Before we shall proceed further, let us discuss this expression for the zeroth-order Rayleigh scattering amplitude . Obviously, this amplitude splits into two pieces as indicated by the round brackets. These pieces correspond to either the scattering by just the (first round brackets) or (second round brackets) electrons. In the zeroth-order approximation, hence, the obtained Rayleigh scattering amplitude corresponds to the IPA formulas as they are widely used for the theoretical description of the Rayleigh scattering, see, e.g., Ref. Roy et al. (1999).

Using the (zeroth-order) Rayleigh scattering amplitude from above, the angle-differential Rayleigh scattering cross section defined by Eq. (2) is given in zeroth-order approximation by

(10) |

while the corresponding zeroth-order total cross section gives rise to

(11) |

In the following, we shall go beyond the zeroth-order approximation and investigate the effects due to the electron-electron correlations. To do so, we need to account for the interelectronic-interaction correction to the Rayleigh scattering amplitude. In the next subsection we now present the corresponding formulas for the first-order interelectronic-interaction effects.

### ii.2 First-order interelectronic-interaction correction

In order to obtain the expression for the first-order interelectronic-interaction correction to the Rayleigh -matrix element, we have to collect all first-order terms in Eq. (4) as they arise from the perturbation expansion of the Green functions. Using Eq. (3), the corresponding interelectronic-interaction correction to the scattering amplitude is given by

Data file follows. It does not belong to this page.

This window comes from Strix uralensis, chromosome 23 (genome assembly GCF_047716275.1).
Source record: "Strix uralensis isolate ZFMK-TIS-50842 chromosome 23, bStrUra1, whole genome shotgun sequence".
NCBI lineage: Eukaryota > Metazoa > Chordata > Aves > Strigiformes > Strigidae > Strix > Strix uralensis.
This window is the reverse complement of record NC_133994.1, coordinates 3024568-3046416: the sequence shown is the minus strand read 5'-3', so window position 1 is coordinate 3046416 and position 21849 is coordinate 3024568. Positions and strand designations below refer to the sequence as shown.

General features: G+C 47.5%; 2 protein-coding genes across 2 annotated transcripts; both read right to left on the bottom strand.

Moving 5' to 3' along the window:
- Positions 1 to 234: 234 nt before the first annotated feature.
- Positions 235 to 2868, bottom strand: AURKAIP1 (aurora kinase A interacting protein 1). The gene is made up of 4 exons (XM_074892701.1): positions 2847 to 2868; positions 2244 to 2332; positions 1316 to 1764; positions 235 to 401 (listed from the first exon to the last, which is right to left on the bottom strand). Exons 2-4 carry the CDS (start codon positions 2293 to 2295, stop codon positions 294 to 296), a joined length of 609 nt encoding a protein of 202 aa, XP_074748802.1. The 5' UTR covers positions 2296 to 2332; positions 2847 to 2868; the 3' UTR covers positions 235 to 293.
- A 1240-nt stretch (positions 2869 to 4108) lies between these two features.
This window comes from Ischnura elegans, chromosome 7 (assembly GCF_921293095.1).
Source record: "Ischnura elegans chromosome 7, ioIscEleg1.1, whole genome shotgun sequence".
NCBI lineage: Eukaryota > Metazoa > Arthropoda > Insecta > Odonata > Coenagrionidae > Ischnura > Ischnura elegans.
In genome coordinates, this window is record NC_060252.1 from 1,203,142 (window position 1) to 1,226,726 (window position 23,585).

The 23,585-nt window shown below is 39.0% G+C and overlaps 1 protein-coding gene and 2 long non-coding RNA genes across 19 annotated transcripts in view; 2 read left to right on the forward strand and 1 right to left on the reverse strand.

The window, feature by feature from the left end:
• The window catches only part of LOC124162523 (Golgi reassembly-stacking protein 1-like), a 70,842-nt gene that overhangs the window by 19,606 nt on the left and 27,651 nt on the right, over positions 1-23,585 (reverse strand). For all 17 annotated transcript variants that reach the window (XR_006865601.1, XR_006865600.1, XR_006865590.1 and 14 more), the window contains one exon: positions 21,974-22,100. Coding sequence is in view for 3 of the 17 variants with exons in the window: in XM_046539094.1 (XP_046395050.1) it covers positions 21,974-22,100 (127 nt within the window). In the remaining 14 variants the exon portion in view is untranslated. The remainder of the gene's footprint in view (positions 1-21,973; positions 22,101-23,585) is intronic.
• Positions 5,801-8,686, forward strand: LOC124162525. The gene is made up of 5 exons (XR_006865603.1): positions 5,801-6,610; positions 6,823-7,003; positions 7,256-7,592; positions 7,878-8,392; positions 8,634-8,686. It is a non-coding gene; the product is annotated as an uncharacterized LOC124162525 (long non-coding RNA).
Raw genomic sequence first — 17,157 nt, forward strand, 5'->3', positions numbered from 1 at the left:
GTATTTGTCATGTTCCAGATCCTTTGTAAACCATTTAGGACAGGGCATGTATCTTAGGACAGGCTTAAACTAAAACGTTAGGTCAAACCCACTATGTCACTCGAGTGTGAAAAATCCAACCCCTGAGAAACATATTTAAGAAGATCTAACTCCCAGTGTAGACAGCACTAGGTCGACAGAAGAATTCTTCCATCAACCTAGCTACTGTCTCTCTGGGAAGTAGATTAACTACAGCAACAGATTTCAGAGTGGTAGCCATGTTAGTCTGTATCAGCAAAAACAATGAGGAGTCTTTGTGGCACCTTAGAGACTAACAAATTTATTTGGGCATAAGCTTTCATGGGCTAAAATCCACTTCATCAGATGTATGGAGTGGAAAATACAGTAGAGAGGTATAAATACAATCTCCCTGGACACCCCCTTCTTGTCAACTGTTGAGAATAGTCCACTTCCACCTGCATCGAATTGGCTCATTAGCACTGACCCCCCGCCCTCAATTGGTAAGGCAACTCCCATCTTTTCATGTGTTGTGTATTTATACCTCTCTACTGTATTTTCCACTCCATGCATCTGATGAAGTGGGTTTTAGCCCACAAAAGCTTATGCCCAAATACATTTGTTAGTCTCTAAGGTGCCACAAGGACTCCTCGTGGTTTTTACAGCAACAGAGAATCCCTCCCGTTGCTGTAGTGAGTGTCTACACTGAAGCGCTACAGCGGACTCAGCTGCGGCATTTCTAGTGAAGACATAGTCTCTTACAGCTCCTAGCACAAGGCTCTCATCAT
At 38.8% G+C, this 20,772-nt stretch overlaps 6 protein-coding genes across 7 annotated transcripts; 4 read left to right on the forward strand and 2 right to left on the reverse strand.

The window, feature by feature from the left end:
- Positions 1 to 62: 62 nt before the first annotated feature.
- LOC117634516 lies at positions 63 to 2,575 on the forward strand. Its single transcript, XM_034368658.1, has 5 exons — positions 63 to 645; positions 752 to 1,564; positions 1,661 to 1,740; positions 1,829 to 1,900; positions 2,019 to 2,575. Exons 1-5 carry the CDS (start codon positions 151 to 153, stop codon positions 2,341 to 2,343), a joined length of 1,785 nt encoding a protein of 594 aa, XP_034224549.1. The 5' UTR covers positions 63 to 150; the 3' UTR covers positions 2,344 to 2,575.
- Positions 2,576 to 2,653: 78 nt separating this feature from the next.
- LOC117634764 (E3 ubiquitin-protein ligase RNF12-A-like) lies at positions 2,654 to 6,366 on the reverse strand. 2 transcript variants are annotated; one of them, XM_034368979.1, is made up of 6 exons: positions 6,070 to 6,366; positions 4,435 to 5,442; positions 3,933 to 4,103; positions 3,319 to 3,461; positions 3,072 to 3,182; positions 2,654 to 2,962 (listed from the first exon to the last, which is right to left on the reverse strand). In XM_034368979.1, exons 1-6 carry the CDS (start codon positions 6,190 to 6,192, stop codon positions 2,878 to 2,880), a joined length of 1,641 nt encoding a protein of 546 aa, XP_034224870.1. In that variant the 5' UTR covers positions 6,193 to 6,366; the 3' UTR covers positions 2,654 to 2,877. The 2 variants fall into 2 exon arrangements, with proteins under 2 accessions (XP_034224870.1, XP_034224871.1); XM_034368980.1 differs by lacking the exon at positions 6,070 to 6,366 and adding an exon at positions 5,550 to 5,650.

(12) | |||||

where the first-order interelectronic-interaction correction to the scattering Green function can be represented by Feynman diagrams as displayed in Fig. 2. The corresponding corrections to the Green functions and are defined by the first-order interelectronic-interaction diagram shown in Fig. 3.

In addition, by making use of the Feynman rules for the two-time Green functions one can derive the final expressions for the scattering amplitude correction . This derivation is technically very similar to those as performed in Refs. Indelicato et al. (2004); Volotka et al. (2011), where the interelectronic-interaction effects were investigated for one- and two-photon bound-bound transitions in helium-like ions. For the sake of brevity, we therefore omit here the cumbersome expressions and go on to the final form of the first-order interelectronic-interaction correction which can be written as a following sum

(13) |

Here, the different contributions are distinguished by the superscripts , , and and correspond to the so-called irreducible parts of the diagrams as shown in Fig. 2 (A), (B), (C), and (D), respectively. These terms are given by the expressions: